[JURIST] The US Supreme Court [official website; JURIST news archive] handed down decisions in two cases Tuesday, including Rockwell International v. US ex rel. Stone [Duke Law case backgrounder] where the Court held that individuals must be able to show that they are the "original source" of information concerning the fraudulent use of federal funds in order bring suit against an organization on behalf of the federal government. Stone brought a qui tam lawsuit under the False Claims Act [text] against Rockwell for falsely representing compliance with federal environmental regulations. The lower courts ruled against Rockwell's motion to dismiss, holding that Stone was an "original source" due to his independent knowledge of both some of the violations and Rockwell's duty to comply with regulations. The Supreme Court vacated the Tenth Circuit's decision [text] in the case, holding that the whistle-blower attempting to bring suit must have "direct and independent knowledge" of all the allegations surrounding the suit, including those as amended in revised complaints. Stone did not have direct knowledge of the violations for which the jury found Rockwell culpable, and therefore he was not able to recover a portion of Rockwell's payment to the government as provided in the Act. Read the Court's opinion [text] per Justice Scalia and a dissent [text] from Justice Stevens. AP has more.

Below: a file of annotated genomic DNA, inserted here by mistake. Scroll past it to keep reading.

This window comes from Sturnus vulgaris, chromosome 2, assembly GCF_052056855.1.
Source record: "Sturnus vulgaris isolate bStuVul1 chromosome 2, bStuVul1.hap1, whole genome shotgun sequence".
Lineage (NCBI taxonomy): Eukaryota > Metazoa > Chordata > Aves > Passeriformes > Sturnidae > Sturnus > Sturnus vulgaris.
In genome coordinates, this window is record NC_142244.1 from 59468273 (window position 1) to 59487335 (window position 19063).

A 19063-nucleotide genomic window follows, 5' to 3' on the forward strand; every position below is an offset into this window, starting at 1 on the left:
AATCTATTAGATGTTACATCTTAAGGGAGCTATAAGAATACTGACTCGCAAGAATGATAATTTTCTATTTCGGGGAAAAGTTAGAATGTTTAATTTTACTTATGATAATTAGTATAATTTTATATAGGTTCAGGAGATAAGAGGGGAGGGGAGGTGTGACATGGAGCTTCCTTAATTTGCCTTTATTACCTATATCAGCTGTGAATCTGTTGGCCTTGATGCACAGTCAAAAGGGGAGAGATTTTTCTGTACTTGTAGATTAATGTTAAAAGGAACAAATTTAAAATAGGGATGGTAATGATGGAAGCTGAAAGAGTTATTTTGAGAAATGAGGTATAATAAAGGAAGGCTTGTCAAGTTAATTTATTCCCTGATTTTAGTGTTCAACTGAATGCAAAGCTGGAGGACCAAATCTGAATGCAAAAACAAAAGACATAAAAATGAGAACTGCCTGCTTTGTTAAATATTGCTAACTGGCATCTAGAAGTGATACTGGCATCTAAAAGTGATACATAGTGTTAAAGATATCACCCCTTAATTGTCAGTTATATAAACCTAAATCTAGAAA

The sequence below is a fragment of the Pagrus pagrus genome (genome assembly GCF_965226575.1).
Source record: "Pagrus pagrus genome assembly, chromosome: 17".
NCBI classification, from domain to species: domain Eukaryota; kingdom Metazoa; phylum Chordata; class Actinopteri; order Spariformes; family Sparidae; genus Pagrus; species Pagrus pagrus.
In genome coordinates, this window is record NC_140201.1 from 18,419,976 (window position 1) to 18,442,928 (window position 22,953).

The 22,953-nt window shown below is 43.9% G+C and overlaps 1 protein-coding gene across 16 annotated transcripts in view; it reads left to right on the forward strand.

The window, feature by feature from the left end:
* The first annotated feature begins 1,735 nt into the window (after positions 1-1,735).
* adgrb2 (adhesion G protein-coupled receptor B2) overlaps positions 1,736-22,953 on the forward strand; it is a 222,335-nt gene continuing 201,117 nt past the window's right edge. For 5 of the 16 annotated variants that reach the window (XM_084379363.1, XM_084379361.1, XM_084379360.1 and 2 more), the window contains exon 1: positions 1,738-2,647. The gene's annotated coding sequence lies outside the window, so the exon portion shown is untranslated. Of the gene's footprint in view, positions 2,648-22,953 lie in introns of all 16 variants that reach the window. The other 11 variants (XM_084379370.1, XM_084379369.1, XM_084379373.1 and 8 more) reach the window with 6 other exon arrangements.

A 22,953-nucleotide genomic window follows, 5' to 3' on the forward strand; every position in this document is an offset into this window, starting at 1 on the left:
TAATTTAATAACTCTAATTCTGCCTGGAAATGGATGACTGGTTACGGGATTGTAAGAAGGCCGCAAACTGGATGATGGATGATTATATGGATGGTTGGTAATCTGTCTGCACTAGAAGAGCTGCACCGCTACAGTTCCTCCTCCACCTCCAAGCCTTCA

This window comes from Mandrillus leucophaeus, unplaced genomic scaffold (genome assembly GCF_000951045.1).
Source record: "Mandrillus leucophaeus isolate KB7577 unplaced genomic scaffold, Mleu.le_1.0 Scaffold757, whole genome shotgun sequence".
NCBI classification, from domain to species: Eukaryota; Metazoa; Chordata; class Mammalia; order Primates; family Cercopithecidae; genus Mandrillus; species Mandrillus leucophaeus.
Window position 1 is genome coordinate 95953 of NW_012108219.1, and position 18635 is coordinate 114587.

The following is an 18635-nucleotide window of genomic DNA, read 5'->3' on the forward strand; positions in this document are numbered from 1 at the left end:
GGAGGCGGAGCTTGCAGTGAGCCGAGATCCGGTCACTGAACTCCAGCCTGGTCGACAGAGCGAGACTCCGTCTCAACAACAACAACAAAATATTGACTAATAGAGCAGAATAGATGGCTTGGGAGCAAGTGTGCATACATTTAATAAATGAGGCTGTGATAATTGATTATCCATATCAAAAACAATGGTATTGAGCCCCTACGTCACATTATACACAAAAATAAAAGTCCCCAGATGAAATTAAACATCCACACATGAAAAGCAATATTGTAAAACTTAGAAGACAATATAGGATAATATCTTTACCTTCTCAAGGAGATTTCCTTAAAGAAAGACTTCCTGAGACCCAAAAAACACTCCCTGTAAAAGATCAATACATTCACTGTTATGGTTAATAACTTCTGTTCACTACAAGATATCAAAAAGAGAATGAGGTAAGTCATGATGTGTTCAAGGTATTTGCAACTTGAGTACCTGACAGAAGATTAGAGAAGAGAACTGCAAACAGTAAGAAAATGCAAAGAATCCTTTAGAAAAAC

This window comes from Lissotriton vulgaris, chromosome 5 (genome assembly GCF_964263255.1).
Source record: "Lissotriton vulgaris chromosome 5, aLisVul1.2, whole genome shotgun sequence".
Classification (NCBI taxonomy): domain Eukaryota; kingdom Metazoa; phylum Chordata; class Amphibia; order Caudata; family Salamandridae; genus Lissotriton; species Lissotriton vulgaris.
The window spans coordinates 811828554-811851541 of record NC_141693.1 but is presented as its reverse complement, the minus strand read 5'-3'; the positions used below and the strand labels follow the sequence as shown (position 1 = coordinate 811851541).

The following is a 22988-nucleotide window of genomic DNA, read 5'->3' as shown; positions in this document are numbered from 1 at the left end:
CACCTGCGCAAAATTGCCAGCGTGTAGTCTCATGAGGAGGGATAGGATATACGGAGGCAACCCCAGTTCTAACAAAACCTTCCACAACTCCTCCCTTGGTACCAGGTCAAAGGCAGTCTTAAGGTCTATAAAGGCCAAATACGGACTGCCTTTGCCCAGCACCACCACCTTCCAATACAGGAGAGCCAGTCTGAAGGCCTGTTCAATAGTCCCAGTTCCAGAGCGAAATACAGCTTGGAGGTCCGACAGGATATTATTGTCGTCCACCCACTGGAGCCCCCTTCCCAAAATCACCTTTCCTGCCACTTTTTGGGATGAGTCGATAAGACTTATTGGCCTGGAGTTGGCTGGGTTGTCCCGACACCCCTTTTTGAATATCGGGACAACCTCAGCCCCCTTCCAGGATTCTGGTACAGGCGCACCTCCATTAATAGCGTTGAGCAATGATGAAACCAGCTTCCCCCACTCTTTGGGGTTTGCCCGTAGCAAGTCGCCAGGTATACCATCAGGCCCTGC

In Limtiaco v. Camacho [Duke Law case backgrounder], the Court held that "Guam's debt limitation must be calculated according to ... the assessed valuation" of property in Guam. The Organic Act of Guam [text] requires that public indebtedness be limited to 10 percent of the "aggregate tax valuation of the property on Guam" and there was a dispute over whether that should be calculated using the assessed valuation or appraised valuation of property. Read the Court's opinion [text] per Justice Thomas, along with a partial concurrence and dissent [text] per Justice Stevens.